Abu Dhabi, UAESunday 15 December 2019

France must know who its enemy is

Muslims must not be scapegoated in the zeal to eliminate the ISIL terrorists
People place flowers and light candles in tribute for the victims of the Paris attacks. (Etienne Laurent / EPA)
People place flowers and light candles in tribute for the victims of the Paris attacks. (Etienne Laurent / EPA)

As France mourns its dead, treats its wounded and pursues those responsible for the heinous terror attacks in Paris, it faces a challenge that is much greater than one country can handle. Francois Hollande, the French president, has declared that the attacks on the Bataclan Club, Stade de France and several restaurants on Friday night were an “act of war”. If France and its allies in Europe and beyond are on a war footing, then they must consider their next move very carefully, so they don’t repeat the mistakes of the recent past, including targeting the wrong enemy.

While there is an appetite for revenge, the response must be more nuanced than meeting hatred with more hatred. Social media is already awash with commentary blaming all Muslims for the actions of ISIL, which has admitted the attacks. In particular, many are targeting the Syrian refugees who are flowing into Europe – despite the obvious fact that these people are actually fleeing terrorism in their homeland.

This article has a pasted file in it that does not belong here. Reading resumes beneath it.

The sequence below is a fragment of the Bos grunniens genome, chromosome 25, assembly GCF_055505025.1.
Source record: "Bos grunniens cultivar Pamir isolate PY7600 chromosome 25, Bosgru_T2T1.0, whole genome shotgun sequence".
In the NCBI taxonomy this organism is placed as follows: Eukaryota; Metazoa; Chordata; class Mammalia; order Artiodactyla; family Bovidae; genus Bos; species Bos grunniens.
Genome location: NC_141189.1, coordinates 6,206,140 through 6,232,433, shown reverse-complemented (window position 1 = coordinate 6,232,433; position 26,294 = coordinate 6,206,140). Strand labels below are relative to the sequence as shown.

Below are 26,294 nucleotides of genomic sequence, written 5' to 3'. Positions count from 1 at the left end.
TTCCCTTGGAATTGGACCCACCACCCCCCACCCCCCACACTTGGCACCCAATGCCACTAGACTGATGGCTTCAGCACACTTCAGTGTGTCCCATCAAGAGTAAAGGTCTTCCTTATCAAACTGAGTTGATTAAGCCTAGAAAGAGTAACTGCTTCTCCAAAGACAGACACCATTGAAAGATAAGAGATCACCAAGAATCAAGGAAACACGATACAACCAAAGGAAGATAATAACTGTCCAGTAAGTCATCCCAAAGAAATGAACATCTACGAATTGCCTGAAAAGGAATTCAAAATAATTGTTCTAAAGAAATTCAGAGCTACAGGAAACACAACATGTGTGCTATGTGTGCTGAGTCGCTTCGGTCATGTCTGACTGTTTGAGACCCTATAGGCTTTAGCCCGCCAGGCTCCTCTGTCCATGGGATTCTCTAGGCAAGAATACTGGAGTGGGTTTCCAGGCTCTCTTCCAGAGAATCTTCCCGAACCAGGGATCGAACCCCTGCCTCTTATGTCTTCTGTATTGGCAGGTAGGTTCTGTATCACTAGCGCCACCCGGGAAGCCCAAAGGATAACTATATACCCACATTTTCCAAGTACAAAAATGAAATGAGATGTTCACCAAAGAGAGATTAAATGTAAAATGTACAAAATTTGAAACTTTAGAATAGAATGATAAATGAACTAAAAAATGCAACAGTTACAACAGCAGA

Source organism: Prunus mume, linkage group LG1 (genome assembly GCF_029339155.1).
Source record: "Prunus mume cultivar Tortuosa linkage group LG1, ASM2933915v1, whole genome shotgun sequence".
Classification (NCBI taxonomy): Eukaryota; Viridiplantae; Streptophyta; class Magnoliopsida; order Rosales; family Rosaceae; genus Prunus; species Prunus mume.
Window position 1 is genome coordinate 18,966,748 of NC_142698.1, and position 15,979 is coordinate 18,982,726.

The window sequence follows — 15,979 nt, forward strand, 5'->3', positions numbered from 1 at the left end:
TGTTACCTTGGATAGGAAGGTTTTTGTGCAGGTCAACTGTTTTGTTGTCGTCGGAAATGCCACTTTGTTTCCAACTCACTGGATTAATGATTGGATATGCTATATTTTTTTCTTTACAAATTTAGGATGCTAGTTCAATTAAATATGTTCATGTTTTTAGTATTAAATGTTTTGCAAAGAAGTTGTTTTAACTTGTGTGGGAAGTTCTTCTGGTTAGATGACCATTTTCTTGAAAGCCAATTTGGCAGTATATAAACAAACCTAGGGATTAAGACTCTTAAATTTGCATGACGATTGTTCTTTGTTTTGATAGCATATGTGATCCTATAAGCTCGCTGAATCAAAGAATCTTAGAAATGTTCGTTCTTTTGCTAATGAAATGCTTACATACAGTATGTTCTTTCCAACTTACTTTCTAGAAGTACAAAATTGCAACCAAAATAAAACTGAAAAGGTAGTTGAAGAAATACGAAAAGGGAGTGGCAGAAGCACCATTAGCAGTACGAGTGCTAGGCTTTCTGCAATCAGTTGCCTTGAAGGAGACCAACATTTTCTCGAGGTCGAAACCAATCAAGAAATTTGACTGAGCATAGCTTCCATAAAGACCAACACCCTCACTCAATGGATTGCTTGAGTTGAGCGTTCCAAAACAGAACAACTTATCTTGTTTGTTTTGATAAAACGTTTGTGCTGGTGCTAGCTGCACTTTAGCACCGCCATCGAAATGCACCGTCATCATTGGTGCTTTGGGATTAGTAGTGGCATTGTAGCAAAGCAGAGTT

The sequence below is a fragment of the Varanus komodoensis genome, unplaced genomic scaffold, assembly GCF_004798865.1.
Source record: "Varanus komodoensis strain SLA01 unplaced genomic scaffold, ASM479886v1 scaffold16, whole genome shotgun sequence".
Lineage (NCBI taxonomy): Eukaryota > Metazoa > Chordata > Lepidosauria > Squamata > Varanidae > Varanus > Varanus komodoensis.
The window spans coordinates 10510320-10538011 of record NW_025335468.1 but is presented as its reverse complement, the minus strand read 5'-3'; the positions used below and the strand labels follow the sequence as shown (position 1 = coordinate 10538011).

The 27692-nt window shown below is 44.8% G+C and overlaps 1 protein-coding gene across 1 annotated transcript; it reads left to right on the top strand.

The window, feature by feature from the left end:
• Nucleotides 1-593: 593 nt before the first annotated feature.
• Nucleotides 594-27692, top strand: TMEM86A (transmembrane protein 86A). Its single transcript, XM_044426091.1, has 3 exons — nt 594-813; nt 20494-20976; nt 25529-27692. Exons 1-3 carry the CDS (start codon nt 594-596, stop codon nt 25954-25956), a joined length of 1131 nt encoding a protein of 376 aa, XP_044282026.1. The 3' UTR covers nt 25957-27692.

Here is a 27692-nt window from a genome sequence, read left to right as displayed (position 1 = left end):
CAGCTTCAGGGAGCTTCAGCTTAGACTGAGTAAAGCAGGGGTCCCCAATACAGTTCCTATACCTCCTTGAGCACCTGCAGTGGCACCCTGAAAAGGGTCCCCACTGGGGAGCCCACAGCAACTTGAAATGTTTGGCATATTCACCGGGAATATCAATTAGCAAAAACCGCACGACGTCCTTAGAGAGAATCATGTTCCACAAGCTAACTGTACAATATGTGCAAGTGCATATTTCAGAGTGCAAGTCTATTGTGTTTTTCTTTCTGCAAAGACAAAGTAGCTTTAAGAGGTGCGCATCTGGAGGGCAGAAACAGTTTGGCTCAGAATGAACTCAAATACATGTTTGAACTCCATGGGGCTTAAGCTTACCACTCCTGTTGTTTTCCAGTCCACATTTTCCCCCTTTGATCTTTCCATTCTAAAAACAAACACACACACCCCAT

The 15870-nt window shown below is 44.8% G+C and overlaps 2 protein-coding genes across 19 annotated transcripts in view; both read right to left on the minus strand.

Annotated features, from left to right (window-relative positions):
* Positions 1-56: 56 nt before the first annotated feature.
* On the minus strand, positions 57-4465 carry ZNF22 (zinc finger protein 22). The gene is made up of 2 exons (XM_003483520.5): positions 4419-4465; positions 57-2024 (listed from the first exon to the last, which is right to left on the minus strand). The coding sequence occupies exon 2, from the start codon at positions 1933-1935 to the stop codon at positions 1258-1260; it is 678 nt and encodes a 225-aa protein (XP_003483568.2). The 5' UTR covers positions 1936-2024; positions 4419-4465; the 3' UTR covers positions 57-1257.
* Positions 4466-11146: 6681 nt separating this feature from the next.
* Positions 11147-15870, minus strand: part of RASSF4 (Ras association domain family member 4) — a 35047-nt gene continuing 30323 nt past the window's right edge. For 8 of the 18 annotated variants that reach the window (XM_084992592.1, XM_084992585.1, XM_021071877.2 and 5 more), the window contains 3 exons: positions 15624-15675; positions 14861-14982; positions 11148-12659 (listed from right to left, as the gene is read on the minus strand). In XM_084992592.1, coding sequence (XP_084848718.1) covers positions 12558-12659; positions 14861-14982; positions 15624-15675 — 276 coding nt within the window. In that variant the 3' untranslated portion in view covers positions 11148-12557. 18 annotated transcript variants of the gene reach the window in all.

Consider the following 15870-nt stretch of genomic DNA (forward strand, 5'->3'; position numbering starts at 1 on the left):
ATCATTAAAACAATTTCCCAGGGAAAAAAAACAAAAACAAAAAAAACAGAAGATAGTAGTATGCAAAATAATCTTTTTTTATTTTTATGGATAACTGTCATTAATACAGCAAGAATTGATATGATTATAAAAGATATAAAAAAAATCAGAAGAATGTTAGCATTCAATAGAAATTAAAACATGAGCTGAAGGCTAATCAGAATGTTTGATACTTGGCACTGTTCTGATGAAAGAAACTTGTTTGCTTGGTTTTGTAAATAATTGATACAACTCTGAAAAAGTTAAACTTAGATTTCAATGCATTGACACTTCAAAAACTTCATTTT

This is, in the first instance, a policing operation. There were reports yesterday of arrests of relatives of one of the suicide bombers. They and any others who are arrested are entitled to due process of the law. What must not happen is that Muslims as a whole are scapegoated for this terrible crime.

If some French Muslims are being drawn towards ISIL, then the authorities must find out why. The answer cannot be, as some have claimed, that Islam is a religion of hate, because that is shallow and demonstrably untrue. The vast majority of Muslims live in peace with their neighbours of all faiths – as we in the UAE know well.

We also know that the Paris bombings form part of a campaign that included attacks in Sousse in June, Ankara in October and Beirut on Thursday. ISIL, which seemed to give up territory in Sinjar, Iraq, without much of a fight, may or may not be on the run. It is certainly moving away from its stated goal of creating a “caliphate”, and transitioning into a terrorist group determined to carry out ruthless attacks on soft targets in this region and, now, in Europe. The ISIL recruits who might have gone to fight in Syria have remained in Europe to create havoc.

Mr Hollande’s war cannot be like America’s adventure in Iraq, which created more problems than it solved. France must work together with all its allies, in Europe and in this region, to destroy terrorism, and that includes tackling it at its root cause.

Updated: November 15, 2015 04:00 AM